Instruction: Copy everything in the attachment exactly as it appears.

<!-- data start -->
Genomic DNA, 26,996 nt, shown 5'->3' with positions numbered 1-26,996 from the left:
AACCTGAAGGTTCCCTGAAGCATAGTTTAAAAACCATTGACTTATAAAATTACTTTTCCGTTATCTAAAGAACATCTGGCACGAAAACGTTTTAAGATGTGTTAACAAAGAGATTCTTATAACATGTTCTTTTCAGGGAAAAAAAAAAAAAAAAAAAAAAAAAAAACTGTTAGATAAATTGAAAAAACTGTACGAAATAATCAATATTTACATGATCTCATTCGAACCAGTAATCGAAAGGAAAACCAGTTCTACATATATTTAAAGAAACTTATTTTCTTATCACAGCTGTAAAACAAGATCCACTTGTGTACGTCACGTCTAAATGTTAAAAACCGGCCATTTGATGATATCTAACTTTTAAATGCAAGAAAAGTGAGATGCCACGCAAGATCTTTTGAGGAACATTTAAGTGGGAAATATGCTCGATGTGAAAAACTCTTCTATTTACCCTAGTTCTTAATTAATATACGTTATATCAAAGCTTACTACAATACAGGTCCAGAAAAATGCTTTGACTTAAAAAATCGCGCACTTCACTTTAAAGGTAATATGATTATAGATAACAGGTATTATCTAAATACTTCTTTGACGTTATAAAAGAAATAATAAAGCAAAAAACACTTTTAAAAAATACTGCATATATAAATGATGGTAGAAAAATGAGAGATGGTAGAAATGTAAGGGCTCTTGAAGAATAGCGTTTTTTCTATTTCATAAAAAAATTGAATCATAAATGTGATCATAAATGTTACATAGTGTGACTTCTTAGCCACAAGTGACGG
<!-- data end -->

Genomic DNA, 26,996 nt, shown 5'->3' with positions numbered 1-26,996 from the left:
AACCTGAAGGTTCCCTGAAGCATAGTTTAAAAACCATTGACTTATAAAATTACTTTTCCGTTATCTAAAGAACATCTGGCACGAAAACGTTTTAAGATGTGTTAACAAAGAGATTCTTATAACATGTTCTTTTCAGGGAAAAAAAAAAAAAAAAAAAAAAAAAAAACTGTTAGATAAATTGAAAAAACTGTACGAAATAATCAATATTTACATGATCTCATTCGAACCAGTAATCGAAAGGAAAACCAGTTCTACATATATTTAAAGAAACTTATTTTCTTATCACAGCTGTAAAACAAGATCCACTTGTGTACGTCACGTCTAAATGTTAAAAACCGGCCATTTGATGATATCTAACTTTTAAATGCAAGAAAAGTGAGATGCCACGCAAGATCTTTTGAGGAACATTTAAGTGGGAAATATGCTCGATGTGAAAAACTCTTCTATTTACCCTAGTTCTTAATTAATATACGTTATATCAAAGCTTACTACAATACAGGTCCAGAAAAATGCTTTGACTTAAAAAATCGCGCACTTCACTTTAAAGGTAATATGATTATAGATAACAGGTATTATCTAAATACTTCTTTGACGTTATAAAAGAAATAATAAAGCAAAAAACACTTTTAAAAAATACTGCATATATAAATGATGGTAGAAAAATGAGAGATGGTAGAAATGTAAGGGCTCTTGAAGAATAGCGTTTTTTCTATTTCATAAAAAAATTGAATCATAAATGTGATCATAAATGTTACATAGTGTGACTTCTTAGCCACAAGTGACGG